Iamblichus, in his writings to a Greek, duly pointed out that some men could be “feminine” and some women were more “masculine”. He clearly stated that the spiritual disposition of individuals was not dependent upon their physical appearance. Perhaps this last Egyptian priest understood more about what it meant to be human than contemporary men who follow sexist ideals?

When Pythagoras, Plato, and Alexander the Great were called “Jesus”?: My Top 9 Reasons for Rejecting Jesus’ Virgin Birth

Christians, there’s an elephant in the room that we need to discuss: was Jesus really born to a virgin? If so, isn’t it only fair other recorded stories of immaculate conceptions are given credence too?

I’m happy to entertain the notion Mother Mary was fertilised by God’s seed, the Holy Spirit, and gave birth to a child known to many as Christ. This Christian “fact” potentially supports the “fact” that Pythagoras, Plato, and Alexander were also fertilised by supernatural means, namely Apollo’s seed. Alternative perspectives include rejecting all virginal births or believing Jesus is the one true exception. Before reaching any conclusive judgment, lets look at the arguments for and against Jesus, Pythagoras, Plato, and Alexander being born to virgin mothers.

Legends of Apollo’s Earthly Parenting

Apollo was a Greek God, the son of Zeus and Leto, and sister to Artemis. He is affiliated with truth and prophecy, healing and diseases, the Sun and light, archery, the Arts and more. His complex nature was also revered by Romans. Unlike most deities, Apollo’s name was not altered when Greek mythology was Latinised.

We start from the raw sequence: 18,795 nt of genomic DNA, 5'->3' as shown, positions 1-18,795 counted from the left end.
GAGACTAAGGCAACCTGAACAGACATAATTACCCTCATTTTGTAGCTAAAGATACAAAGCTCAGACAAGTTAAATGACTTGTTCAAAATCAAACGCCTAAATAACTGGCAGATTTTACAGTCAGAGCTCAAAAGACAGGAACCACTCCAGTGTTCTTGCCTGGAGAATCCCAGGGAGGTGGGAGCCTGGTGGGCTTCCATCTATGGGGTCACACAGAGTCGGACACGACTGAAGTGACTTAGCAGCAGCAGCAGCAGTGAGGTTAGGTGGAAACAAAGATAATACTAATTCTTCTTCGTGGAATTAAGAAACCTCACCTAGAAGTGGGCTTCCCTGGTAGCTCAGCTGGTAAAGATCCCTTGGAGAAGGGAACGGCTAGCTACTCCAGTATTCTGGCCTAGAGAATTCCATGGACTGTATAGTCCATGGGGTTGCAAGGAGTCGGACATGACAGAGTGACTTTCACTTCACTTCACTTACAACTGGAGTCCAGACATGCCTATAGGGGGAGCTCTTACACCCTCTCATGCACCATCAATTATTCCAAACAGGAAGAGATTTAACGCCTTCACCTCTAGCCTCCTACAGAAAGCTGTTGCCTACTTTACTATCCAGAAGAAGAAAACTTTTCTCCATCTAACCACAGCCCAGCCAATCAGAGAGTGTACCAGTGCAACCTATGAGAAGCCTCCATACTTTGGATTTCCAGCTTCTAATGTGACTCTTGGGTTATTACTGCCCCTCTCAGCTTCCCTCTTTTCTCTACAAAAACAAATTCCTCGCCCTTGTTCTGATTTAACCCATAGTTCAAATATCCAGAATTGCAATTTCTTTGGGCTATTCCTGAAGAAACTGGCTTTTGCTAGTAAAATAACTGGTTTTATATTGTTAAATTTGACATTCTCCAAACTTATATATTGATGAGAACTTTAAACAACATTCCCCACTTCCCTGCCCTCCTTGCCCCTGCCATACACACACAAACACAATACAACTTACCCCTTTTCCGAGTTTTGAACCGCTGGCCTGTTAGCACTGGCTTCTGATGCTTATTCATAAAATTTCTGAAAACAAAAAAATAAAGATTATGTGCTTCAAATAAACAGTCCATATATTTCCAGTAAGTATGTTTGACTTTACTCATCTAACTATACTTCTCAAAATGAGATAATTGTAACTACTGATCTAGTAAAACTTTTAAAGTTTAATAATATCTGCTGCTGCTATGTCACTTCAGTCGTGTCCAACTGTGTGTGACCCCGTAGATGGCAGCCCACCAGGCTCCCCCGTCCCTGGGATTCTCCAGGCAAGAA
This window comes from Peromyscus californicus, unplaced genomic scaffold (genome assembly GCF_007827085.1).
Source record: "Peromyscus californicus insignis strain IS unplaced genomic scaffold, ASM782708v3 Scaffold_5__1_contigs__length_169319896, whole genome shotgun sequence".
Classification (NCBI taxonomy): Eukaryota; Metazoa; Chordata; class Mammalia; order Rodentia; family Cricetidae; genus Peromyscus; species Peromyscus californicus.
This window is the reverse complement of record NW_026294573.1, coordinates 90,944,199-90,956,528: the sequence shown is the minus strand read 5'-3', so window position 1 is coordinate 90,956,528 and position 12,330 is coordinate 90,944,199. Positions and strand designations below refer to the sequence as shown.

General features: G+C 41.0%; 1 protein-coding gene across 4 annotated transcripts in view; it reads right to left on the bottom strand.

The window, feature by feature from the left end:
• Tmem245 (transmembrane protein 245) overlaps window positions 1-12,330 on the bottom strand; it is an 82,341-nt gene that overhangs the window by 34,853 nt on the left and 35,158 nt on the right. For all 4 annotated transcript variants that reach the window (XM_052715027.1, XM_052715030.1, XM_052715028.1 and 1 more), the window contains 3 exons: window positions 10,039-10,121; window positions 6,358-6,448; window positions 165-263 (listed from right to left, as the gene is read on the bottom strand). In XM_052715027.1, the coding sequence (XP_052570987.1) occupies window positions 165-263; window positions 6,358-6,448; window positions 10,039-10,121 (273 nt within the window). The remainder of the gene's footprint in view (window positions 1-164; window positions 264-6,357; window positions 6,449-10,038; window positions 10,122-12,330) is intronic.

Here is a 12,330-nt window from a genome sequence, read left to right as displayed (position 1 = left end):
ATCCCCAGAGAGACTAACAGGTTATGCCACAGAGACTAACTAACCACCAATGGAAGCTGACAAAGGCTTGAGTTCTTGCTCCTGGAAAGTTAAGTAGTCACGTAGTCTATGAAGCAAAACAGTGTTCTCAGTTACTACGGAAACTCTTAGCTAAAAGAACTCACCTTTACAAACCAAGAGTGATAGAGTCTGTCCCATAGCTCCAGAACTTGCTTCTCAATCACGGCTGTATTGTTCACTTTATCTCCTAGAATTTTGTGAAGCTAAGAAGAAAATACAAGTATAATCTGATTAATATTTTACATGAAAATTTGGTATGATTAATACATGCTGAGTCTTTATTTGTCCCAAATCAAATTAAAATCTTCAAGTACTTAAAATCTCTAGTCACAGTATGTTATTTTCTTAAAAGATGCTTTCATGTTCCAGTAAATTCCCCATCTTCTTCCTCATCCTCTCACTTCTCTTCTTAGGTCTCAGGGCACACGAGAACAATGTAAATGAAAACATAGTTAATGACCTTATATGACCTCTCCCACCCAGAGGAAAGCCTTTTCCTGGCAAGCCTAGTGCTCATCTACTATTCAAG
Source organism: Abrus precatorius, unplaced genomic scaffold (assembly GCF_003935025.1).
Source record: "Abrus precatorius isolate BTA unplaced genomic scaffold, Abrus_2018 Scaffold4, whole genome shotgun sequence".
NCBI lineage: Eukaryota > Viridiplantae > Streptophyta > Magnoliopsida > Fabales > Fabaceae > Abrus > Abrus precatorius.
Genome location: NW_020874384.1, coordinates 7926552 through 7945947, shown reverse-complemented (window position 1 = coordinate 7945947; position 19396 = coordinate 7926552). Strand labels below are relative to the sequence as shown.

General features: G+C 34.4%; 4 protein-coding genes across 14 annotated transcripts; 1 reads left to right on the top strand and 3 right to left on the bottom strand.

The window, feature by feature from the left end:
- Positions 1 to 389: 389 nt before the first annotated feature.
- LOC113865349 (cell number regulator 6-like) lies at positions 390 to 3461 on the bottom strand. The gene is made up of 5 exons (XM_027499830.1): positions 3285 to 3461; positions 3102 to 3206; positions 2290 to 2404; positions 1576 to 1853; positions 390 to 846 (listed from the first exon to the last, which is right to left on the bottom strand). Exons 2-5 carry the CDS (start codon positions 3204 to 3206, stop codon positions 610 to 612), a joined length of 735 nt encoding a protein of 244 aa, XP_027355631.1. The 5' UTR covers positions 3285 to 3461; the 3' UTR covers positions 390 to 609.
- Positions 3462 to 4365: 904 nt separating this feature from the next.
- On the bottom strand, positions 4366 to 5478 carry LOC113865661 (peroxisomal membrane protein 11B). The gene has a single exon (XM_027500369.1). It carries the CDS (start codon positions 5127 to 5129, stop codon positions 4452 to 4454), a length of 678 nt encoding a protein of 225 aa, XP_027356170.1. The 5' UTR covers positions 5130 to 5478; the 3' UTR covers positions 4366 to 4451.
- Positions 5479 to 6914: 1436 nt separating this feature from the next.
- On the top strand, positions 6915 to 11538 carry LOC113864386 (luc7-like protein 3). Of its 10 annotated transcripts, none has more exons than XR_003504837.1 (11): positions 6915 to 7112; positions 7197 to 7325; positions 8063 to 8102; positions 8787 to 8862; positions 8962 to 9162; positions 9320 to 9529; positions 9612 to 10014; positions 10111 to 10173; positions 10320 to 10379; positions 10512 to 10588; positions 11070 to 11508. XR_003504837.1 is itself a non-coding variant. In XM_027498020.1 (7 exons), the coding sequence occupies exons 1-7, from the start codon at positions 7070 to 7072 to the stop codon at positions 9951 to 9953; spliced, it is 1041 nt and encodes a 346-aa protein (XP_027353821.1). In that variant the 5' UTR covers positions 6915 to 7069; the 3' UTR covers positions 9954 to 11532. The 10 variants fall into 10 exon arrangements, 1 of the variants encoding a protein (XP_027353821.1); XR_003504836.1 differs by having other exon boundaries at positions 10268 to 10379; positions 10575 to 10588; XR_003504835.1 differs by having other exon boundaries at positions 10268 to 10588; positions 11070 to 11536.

Brief accounts of the men whose mothers were impregnated by Apollo:

  • Pythagoras (c.570—490 BCE) was born on the Greek island of Samos. His birth was predicted by an oracle to be beneficial to humankind. Legend says his mother, Parthenis, was called the Virgin and that she was impregnated by Apollo. Contemporary audiences know Pythagoras best for his mathematical prowess and the infamous theorem associated with his namesake. To his contemporaries, however, Pythagoras was a renowned spiritual leader who imparted great wisdom that included the dangers of eating beans and knowledge of how the Gods created the world using patterns that could be defined by numbers.
  • Plato (427—347 BCE) also amassed a group of disciples who followed his spiritual and mathematical genius. While some speculate he was a cultic offshoot of Pythagoras’ genius, he’s mostly considered a Master in his own right. Even in his own lifetime, Plato’s amazing intellect was so impressive it left little doubt he had a divine conception. Legend says, Apollo impregnated Plato’s mother, Perictione, and then appeared to his father in a dream and told him to not have any sexual relations till after Plato was born.